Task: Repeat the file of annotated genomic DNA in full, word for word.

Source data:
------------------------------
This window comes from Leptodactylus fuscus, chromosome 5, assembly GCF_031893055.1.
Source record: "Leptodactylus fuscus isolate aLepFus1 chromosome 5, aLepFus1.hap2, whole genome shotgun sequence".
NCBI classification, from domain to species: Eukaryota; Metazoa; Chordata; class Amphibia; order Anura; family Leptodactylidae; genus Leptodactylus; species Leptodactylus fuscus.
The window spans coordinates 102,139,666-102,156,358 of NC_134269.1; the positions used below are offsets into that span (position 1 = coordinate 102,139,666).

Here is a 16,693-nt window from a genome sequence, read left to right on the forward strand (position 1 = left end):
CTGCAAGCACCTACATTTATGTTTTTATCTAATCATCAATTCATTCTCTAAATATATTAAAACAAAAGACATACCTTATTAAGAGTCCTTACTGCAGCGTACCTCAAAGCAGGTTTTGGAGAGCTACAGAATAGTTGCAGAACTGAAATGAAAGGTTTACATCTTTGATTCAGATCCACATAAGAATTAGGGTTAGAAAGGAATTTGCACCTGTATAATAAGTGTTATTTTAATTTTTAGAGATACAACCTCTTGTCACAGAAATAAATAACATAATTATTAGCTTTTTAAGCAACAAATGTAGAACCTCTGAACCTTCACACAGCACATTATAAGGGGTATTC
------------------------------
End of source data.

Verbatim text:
This window comes from Leptodactylus fuscus, chromosome 5, assembly GCF_031893055.1.
Source record: "Leptodactylus fuscus isolate aLepFus1 chromosome 5, aLepFus1.hap2, whole genome shotgun sequence".
NCBI classification, from domain to species: Eukaryota; Metazoa; Chordata; class Amphibia; order Anura; family Leptodactylidae; genus Leptodactylus; species Leptodactylus fuscus.
The window spans coordinates 102,139,666-102,156,358 of NC_134269.1; the positions used below are offsets into that span (position 1 = coordinate 102,139,666).

Here is a 16,693-nt window from a genome sequence, read left to right on the forward strand (position 1 = left end):
CTGCAAGCACCTACATTTATGTTTTTATCTAATCATCAATTCATTCTCTAAATATATTAAAACAAAAGACATACCTTATTAAGAGTCCTTACTGCAGCGTACCTCAAAGCAGGTTTTGGAGAGCTACAGAATAGTTGCAGAACTGAAATGAAAGGTTTACATCTTTGATTCAGATCCACATAAGAATTAGGGTTAGAAAGGAATTTGCACCTGTATAATAAGTGTTATTTTAATTTTTAGAGATACAACCTCTTGTCACAGAAATAAATAACATAATTATTAGCTTTTTAAGCAACAAATGTAGAACCTCTGAACCTTCACACAGCACATTATAAGGGGTATTC